How to build an A+ Progressive Web App with React
There is currently a lot of excitement about Progressive Web Apps (PWA) as browser vendors (including Safari) are adding Service Workers and other progressive enhancement APIs. What exactly make web app progressive though?
Google defines PWA as experiences that combine the best of the web and the best of apps. They should be:
- Fast — respond quickly to user interaction
- Integrated — user doesn’t have to go via browser
- Reliable — load instantly, even if offline / bad network
- Engaging — keep user coming back with great UX
This is all excellent but vague. Google does also offers a handy Progressive Web App checklist, yet even so there is no definitive answer as to what a PWA is and what makes a great one.
The Baseline PWA
At the most basic level a PWA is defined by the technical properties that allow the browser to detect that the site meets certain criteria and is worthy of being added to the home screen. If the criteria are met then an “Add to Home Screen” banner prompt can be shown.
The three golden rules in order for the “App Install” banner to show are:
- App must originate from a Secure Origin
So it must be served over SSL / HTTPS.
- App must load when offline
It should function offline (even if only a custom offline page or basic caching). This means a Service Worker to be installed.
- App must reference a Web App Manifest
A simple JSON file describing your app.
It’s a relatively trivial task to add this functionality to your existing web app and technically you have a PWA. Unfortunately this doesn’t necessarily meet the initial definition of fast, integrated, reliable and engaging. If you run your app through the Google checklist or the Google Lighthouse audit tool you’ll likely find a huge list of issues.
If you have a server rendered website it is at this point you’ll sharp realise that you’ll have problems fixing the list of issues Lighthouse is reporting to you. In a server rendered web app when a user taps a button or link there is a wait starting at the current screen before suddenly jumping to a whole new screen of content. This is unacceptable for a PWA since it betrays the idea that the app itself is running locally on the device.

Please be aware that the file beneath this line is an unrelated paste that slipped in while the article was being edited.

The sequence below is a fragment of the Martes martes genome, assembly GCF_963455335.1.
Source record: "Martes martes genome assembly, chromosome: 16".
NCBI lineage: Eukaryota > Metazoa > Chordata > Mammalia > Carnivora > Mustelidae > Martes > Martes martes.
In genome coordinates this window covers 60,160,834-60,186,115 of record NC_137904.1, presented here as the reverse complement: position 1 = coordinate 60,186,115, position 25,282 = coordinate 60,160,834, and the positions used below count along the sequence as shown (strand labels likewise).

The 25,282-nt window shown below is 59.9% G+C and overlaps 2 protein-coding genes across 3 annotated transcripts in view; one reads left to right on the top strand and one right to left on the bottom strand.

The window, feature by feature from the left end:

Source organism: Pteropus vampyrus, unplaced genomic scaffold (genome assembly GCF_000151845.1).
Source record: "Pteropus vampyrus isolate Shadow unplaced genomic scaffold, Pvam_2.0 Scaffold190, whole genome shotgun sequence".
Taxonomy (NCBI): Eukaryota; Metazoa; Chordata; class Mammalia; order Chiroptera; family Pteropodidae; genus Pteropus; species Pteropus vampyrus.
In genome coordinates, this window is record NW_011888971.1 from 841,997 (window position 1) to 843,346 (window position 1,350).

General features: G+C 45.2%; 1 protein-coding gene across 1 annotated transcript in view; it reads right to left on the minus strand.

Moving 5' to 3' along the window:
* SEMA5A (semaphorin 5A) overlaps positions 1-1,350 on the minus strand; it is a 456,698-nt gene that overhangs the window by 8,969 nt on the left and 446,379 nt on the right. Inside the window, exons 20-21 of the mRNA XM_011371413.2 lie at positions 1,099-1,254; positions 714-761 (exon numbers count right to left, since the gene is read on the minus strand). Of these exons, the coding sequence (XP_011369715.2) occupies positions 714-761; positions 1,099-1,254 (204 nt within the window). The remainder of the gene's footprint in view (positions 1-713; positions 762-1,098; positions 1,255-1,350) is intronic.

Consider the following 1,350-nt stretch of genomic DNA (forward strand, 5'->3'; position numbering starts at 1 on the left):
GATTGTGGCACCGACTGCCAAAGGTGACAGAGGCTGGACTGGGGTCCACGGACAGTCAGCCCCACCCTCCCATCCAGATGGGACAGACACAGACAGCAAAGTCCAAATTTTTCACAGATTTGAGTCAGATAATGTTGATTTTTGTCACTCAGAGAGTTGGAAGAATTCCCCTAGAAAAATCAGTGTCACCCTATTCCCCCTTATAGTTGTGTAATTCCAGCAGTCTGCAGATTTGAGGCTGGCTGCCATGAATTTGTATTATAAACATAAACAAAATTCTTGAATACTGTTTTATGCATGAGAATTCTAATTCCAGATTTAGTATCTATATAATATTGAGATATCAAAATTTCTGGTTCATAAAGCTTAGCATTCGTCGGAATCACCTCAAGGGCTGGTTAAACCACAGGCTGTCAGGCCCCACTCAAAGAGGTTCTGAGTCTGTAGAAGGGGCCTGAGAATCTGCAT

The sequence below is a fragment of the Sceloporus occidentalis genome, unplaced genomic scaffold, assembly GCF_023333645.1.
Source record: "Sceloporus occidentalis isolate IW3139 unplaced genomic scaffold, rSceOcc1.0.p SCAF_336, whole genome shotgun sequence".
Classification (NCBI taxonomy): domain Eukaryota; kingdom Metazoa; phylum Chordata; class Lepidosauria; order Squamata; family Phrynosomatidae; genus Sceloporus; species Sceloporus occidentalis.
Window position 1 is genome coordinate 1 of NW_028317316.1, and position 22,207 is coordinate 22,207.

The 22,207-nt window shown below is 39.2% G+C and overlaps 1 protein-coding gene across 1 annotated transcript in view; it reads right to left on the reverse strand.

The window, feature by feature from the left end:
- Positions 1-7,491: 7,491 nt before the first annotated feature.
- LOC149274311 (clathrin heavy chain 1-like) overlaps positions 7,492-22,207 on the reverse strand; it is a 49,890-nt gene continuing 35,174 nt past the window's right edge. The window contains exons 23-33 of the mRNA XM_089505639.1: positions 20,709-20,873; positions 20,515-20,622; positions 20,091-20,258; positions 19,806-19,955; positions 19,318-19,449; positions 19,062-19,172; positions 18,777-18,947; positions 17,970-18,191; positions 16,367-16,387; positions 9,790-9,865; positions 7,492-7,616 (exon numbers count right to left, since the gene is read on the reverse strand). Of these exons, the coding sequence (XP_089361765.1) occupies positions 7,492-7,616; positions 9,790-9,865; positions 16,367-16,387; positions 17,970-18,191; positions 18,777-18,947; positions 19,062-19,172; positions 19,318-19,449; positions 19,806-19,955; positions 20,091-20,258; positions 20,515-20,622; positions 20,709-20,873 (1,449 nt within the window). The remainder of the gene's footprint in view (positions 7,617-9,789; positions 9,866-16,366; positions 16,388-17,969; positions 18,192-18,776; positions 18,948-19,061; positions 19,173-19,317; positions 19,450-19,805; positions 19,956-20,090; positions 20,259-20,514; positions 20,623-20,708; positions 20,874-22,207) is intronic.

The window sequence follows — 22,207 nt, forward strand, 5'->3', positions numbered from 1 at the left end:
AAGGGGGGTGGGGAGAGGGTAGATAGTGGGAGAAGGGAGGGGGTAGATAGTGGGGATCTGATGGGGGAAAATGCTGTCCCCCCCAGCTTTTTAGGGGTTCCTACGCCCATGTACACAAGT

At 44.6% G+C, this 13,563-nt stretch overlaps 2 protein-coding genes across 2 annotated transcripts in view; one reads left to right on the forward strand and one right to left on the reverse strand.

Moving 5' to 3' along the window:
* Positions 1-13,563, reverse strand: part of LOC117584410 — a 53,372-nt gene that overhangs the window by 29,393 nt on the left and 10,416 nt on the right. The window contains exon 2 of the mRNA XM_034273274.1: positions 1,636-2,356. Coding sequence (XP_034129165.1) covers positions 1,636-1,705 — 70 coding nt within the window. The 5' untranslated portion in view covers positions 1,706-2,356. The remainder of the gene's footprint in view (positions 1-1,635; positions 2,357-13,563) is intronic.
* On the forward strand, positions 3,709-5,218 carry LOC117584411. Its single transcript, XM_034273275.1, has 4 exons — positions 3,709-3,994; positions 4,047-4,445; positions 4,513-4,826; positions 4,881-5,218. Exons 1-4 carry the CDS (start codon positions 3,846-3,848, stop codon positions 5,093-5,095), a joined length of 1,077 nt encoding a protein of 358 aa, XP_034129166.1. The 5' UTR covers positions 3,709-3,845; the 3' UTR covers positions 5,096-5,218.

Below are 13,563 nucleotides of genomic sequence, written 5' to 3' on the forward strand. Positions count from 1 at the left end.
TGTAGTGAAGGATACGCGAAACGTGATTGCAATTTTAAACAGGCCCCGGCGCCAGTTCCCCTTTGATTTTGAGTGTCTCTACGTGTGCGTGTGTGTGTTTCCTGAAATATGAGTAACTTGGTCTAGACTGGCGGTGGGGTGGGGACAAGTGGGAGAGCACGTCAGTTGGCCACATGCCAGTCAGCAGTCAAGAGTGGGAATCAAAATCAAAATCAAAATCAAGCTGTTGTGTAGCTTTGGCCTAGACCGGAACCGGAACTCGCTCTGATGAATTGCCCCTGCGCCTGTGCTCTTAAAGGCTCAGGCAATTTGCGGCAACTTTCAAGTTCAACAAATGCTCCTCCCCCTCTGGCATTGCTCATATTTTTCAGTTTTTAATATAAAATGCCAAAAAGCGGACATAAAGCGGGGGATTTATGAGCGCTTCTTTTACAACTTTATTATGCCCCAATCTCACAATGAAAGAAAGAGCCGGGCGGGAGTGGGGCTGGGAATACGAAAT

If you really want to turn your web app into a PWA you need to shift the balance of power from server rendered web app to a client rendered web app. In short a new app architecture is required.
The App Shell pattern replicates the architecture of a native app, effectively providing a bundle of code similar to what you would download from the App Store in a native app.
The key difference is that this bundle needs to be downloaded by a Service Worker the first time a user visits the app rather than indirectly from an app store. This means your PWA has to be fast. In fact really fast, as you don’t want your users watching a blank screen for 5–10 seconds whilst your PWA downloads the kitchen sink just to show the first screen.
An App Shell should contain a skeleton UI and core components required for the app to function. It is generally responsible for routing but it should not contain any data.
Once you have an App Shell where the data is separate from the presentation and the client is responsible for rendering the UI, the concept of loading states becomes a natural design pattern.
When a URL is requested the client can initially render a loading state which loads instantly as it is part of the App Shell. At the same time the client makes a fetch request for the data, once received the client creates the completed screen and replaces the loading state.